But Obama added that no matter to what extent ISIL is destroyed, that there are still going to be the risks of individuals flowing into civil societies exacting mayhem on soft targets.
“There has been an acute awareness on the part of my administration from the start that it is possible for an organization like ISIL that has such a twisted ideology, and has shown such extraordinary brutality and complete disregard for innocent lives, that they would have the capabilities to potentially strike in the West. And because thousands of fighters have flowed from the West and are European citizens — a few hundred from the United States, but far more from Europe — that when those foreign fighters returned, it posed a significant danger. And we have consistently worked with our European partners, disrupting plots in some cases. Sadly, this one was not disrupted in time.
“But understand that one of the challenges we have in this situation is, is that if you have a handful of people who don’t mind dying, they can kill a lot of people. That’s one of the challenges of terrorism. It’s not their sophistication or the particular weapon that they possess, but it is the ideology that they carry with them and their willingness to die. And in those circumstances, tracking each individual, making sure that we are disrupting and preventing these attacks is a constant effort at vigilance, and requires extraordinary coordination.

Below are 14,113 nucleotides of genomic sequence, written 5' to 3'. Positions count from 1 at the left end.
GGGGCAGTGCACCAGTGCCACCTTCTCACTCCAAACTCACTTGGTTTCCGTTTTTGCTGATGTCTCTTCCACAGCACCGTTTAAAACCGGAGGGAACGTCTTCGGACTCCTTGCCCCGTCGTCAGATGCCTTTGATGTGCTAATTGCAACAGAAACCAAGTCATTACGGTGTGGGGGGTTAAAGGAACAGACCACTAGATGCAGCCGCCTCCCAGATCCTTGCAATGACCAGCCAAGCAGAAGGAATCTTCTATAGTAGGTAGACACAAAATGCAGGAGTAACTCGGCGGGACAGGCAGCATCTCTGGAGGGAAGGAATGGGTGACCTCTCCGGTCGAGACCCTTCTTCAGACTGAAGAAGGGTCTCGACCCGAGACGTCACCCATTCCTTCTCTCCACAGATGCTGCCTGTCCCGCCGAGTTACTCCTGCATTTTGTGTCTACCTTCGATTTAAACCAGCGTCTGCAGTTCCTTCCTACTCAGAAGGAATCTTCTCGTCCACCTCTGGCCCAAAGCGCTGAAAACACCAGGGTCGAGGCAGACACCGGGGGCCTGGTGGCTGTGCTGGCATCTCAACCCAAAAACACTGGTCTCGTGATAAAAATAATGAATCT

“Now, part of the reason that it is important what we do in Iraq and Syria is that the narrative that ISIL developed of creating this caliphate makes it more attractive to potential recruits. So when I said that we are containing their spread in Iraq and Syria, in fact, they control less territory than they did last year. And the more we shrink that territory, the less they can pretend that they are somehow a functioning state, and the more it becomes apparent that they are simply a network of killers who are brutalizing local populations. That allows us to reduce the flow of foreign fighters, which then, over time, will lessen the numbers of terrorists who can potentially carry out terrible acts like they did in Paris…